"A denial of benefits under ERISA is reviewed by the District Court 'under a de novo standard unless the benefit plan gives the administrator or fiduciary discretionary authority to determine eligibility for benefits or to construe the terms of the plan.'" Muller v. First Unum Life Ins. Co., 341 F.3d 119, 123-24 (2d Cir. 2003) (quoting Firestone Tire & Rubber Co. v. Bruch, 489 US 101, 115 (1989)). In such a case, the de novo standard "applies to all aspects of the denial of an ERISA claim, including fact issues, in the absence of a clear reservation of discretion to the plan administrator." Muller, 342 F.3d at 124.
However, "[w]hen an employee benefit plan grants a plan fiduciary discretionary authority to construe the terms of the plan, a district court must review deferentially a denial of benefits challenged under § 502(a)(1)(B)." Miller v. United Welfare Fund, 72 F.3d 1066, 1070 (2d Cir. 1995); see also Firestone, 489 U.S. at 115. "The plan administrator bears the burden of proving that the deferential standard of review applies." Fay v. Oxford Health Plan, 287 F.3d 96, 104 (2d Cir. 2002). Under this standard, a court may not "substitute [its] own judgment for that of the plan administrator as if [it] were considering the issue of eligibility anew." Celardo v. GNY Auto. Dealers Health & Welfare Trust, 318 F.3d 142, 146 (2d Cir. 2003). Instead, "[t]he court may reverse only if the fiduciary's decision was arbitrary and capricious, that is 'without reason, unsupported by substantial evidence or erroneous as a matter of law.'" Miller, 72 F.3d at 1070 (quoting Pagan v. NYNEX Pension Plan, 52 F.3d 438, 442 (2d Cir. 1995)) (internal quotation marks omitted). Substantial evidence "'is such evidence that a reasonable mind might accept as adequate to support the conclusion reached by the [decisionmaker and] . . . requires more than a scintilla but less than a preponderance.'" Miller, 72 F.3d at 1072 (quoting Sandoval v. Aetna Life & Casualty Ins. Co., 967 F.2d 377, 382 (10th Cir. 1992)) (alterations in original). In conducting its review, the Court may only consider the administrative record. Id. at 1071.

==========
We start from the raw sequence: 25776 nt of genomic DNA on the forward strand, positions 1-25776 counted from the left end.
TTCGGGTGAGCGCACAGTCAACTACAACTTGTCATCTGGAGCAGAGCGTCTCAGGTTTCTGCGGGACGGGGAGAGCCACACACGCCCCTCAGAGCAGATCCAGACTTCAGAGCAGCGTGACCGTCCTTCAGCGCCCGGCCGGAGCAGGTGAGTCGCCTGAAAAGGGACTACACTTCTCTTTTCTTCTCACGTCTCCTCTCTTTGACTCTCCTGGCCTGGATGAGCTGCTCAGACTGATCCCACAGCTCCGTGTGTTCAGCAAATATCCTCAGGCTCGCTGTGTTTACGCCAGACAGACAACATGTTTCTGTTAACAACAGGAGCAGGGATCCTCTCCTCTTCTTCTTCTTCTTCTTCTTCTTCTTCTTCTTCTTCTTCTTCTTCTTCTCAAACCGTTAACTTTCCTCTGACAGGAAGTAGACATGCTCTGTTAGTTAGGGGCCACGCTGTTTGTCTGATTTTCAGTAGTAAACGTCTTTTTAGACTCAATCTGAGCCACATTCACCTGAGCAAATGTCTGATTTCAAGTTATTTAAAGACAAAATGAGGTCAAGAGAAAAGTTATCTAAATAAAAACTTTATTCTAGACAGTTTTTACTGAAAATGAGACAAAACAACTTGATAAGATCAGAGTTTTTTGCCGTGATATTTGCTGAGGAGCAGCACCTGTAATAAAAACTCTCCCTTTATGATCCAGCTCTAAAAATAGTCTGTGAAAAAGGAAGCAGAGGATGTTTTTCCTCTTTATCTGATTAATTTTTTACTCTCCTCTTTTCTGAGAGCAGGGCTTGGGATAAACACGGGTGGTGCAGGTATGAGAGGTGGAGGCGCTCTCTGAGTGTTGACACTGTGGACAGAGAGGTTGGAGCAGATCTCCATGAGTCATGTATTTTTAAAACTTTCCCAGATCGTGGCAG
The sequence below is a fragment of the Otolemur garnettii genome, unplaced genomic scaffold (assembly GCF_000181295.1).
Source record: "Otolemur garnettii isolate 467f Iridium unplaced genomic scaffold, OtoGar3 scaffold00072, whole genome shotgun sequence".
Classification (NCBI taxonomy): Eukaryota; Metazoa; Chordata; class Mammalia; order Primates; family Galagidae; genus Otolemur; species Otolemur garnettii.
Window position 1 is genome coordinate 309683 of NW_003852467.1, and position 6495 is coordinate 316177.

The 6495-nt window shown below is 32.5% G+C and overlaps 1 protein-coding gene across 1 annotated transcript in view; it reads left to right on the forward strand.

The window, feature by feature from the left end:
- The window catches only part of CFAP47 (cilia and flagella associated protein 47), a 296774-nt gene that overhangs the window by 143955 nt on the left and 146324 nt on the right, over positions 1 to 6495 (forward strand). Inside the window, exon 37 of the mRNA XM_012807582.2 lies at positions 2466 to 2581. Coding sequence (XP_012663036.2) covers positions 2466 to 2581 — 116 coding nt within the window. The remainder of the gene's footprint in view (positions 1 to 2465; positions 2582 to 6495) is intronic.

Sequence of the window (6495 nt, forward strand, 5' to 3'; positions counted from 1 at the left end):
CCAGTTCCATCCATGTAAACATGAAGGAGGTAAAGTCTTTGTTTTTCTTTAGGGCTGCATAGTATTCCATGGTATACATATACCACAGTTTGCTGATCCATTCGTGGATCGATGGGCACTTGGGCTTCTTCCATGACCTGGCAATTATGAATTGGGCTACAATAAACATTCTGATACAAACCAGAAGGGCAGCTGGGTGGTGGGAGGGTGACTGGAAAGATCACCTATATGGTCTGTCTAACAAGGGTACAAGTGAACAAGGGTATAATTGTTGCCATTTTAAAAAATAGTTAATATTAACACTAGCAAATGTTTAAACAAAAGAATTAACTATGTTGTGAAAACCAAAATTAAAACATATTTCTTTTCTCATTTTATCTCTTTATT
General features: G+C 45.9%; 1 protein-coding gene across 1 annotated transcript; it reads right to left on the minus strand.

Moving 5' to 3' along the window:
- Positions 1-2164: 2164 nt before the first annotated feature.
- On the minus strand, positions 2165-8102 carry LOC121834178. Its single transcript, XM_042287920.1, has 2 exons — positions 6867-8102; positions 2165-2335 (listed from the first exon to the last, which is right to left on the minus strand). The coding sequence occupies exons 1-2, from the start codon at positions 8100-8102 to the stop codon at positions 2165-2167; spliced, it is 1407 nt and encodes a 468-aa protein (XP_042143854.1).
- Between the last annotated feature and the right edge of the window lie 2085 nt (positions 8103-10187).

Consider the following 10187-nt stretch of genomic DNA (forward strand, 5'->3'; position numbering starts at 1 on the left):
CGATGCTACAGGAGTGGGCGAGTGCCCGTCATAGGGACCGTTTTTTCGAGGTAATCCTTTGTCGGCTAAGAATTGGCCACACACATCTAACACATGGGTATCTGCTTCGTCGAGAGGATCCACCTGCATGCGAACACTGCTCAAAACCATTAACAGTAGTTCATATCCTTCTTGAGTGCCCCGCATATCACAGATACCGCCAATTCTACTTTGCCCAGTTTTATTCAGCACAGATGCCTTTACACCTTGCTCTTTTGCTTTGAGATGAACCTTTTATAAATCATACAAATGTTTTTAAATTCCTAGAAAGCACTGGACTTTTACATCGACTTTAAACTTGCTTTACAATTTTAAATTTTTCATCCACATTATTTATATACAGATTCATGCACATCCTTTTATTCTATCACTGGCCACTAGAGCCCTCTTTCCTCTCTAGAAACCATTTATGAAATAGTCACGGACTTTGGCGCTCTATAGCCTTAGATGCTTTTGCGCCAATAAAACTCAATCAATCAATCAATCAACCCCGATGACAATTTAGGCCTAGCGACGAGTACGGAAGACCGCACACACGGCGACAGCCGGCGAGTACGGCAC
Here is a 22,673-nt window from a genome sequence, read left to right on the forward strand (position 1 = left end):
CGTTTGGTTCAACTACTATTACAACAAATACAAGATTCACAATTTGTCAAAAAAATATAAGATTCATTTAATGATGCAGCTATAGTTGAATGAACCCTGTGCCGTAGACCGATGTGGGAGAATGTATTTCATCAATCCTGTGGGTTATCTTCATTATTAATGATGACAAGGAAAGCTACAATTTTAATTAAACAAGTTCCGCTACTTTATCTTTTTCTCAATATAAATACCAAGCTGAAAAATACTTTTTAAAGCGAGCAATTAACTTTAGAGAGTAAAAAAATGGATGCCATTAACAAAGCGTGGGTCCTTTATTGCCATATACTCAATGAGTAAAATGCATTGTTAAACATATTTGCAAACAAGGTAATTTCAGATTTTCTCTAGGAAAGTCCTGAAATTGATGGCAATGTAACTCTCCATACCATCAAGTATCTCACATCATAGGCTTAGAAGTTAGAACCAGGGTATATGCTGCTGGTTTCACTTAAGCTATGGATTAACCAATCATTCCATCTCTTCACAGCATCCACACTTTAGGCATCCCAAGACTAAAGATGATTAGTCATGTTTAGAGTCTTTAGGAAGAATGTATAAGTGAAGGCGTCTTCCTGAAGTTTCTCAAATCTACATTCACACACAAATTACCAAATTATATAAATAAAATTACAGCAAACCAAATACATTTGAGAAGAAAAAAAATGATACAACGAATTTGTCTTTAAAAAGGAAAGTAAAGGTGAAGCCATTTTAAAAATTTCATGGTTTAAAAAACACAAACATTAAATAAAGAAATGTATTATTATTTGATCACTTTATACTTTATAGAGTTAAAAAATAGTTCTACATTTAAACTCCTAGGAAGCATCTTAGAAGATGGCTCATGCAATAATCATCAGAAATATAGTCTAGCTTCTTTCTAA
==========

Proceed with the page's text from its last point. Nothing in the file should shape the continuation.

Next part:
A plan administrator's determinations may be deemed arbitrary and capricious where the administrator "impose[s] a standard not required by the plan's provisions, or interpret[s] the plan in a manner inconsistent with its plain words, or by [its] interpretation render[s] some provisions of the plan superfluous." Gallo v. Madera, 136 F.3d 326, 330-31 (2d Cir. 1998). But, if the plan administrator and the beneficiary "offer rational, though conflicting, interpretations of plan provisions, the [administrator's] interpretation must be allowed to control." Celardo 318 F.3d at 146.
The Parties' cross summary judgment motions raise three questions: 1) Did Defendants properly categorize Plaintiff's regular occupation as sedentary?; 2) Even if Plaintiff's regular occupation is properly categorized as sedentary, did Defendants arbitrarily and capriciously conclude that Plaintiff could perform a sedentary job?; and 3) If Defendants improperly terminated Plaintiff's benefits, is she entitled to pre-judgment interest on those benefits? Before reaching these questions, the Court must address Defendants' claim that Plaintiff's action is time-barred.
B. The Statute of Limitations